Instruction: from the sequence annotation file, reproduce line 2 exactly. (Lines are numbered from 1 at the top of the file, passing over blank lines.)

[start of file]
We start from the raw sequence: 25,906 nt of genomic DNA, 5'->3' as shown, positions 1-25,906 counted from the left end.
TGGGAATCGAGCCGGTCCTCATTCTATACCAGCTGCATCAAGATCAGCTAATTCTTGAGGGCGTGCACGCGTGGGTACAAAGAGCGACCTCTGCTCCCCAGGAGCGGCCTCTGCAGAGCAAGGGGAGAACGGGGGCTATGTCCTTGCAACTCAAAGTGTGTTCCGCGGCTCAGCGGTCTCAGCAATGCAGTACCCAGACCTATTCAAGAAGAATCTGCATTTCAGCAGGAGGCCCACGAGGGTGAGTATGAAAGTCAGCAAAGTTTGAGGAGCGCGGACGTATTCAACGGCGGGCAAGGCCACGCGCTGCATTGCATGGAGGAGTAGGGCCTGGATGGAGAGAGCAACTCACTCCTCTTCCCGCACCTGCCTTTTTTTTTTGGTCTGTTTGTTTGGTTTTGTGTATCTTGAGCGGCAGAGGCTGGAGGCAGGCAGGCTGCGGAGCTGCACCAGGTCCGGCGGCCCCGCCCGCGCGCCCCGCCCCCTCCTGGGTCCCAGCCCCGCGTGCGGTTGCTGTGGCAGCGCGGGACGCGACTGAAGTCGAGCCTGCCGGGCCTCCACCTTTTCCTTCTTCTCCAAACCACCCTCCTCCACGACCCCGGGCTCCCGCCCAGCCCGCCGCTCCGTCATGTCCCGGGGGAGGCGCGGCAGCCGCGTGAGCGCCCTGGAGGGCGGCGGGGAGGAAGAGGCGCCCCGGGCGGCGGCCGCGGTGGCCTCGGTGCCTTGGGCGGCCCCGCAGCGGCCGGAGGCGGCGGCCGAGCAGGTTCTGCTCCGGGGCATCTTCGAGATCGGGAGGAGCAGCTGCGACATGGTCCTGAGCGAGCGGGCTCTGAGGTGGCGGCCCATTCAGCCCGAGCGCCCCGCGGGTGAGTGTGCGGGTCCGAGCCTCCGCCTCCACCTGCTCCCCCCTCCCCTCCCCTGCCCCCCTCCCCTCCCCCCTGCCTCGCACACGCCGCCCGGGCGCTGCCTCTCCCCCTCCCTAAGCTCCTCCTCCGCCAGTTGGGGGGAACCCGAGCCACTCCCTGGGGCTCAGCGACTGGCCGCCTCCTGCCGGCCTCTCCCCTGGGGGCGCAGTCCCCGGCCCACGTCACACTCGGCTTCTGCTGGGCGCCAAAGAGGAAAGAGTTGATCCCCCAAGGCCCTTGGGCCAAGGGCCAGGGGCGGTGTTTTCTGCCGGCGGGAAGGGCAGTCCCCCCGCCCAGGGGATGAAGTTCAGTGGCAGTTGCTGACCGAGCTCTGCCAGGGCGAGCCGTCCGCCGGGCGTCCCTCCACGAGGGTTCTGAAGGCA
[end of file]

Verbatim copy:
TGGGAATCGAGCCGGTCCTCATTCTATACCAGCTGCATCAAGATCAGCTAATTCTTGAGGGCGTGCACGCGTGGGTACAAAGAGCGACCTCTGCTCCCCAGGAGCGGCCTCTGCAGAGCAAGGGGAGAACGGGGGCTATGTCCTTGCAACTCAAAGTGTGTTCCGCGGCTCAGCGGTCTCAGCAATGCAGTACCCAGACCTATTCAAGAAGAATCTGCATTTCAGCAGGAGGCCCACGAGGGTGAGTATGAAAGTCAGCAAAGTTTGAGGAGCGCGGACGTATTCAACGGCGGGCAAGGCCACGCGCTGCATTGCATGGAGGAGTAGGGCCTGGATGGAGAGAGCAACTCACTCCTCTTCCCGCACCTGCCTTTTTTTTTTGGTCTGTTTGTTTGGTTTTGTGTATCTTGAGCGGCAGAGGCTGGAGGCAGGCAGGCTGCGGAGCTGCACCAGGTCCGGCGGCCCCGCCCGCGCGCCCCGCCCCCTCCTGGGTCCCAGCCCCGCGTGCGGTTGCTGTGGCAGCGCGGGACGCGACTGAAGTCGAGCCTGCCGGGCCTCCACCTTTTCCTTCTTCTCCAAACCACCCTCCTCCACGACCCCGGGCTCCCGCCCAGCCCGCCGCTCCGTCATGTCCCGGGGGAGGCGCGGCAGCCGCGTGAGCGCCCTGGAGGGCGGCGGGGAGGAAGAGGCGCCCCGGGCGGCGGCCGCGGTGGCCTCGGTGCCTTGGGCGGCCCCGCAGCGGCCGGAGGCGGCGGCCGAGCAGGTTCTGCTCCGGGGCATCTTCGAGATCGGGAGGAGCAGCTGCGACATGGTCCTGAGCGAGCGGGCTCTGAGGTGGCGGCCCATTCAGCCCGAGCGCCCCGCGGGTGAGTGTGCGGGTCCGAGCCTCCGCCTCCACCTGCTCCCCCCTCCCCTCCCCTGCCCCCCTCCCCTCCCCCCTGCCTCGCACACGCCGCCCGGGCGCTGCCTCTCCCCCTCCCTAAGCTCCTCCTCCGCCAGTTGGGGGGAACCCGAGCCACTCCCTGGGGCTCAGCGACTGGCCGCCTCCTGCCGGCCTCTCCCCTGGGGGCGCAGTCCCCGGCCCACGTCACACTCGGCTTCTGCTGGGCGCCAAAGAGGAAAGAGTTGATCCCCCAAGGCCCTTGGGCCAAGGGCCAGGGGCGGTGTTTTCTGCCGGCGGGAAGGGCAGTCCCCCCGCCCAGGGGATGAAGTTCAGTGGCAGTTGCTGACCGAGCTCTGCCAGGGCGAGCCGTCCGCCGGGCGTCCCTCCACGAGGGTTCTGAAGGCA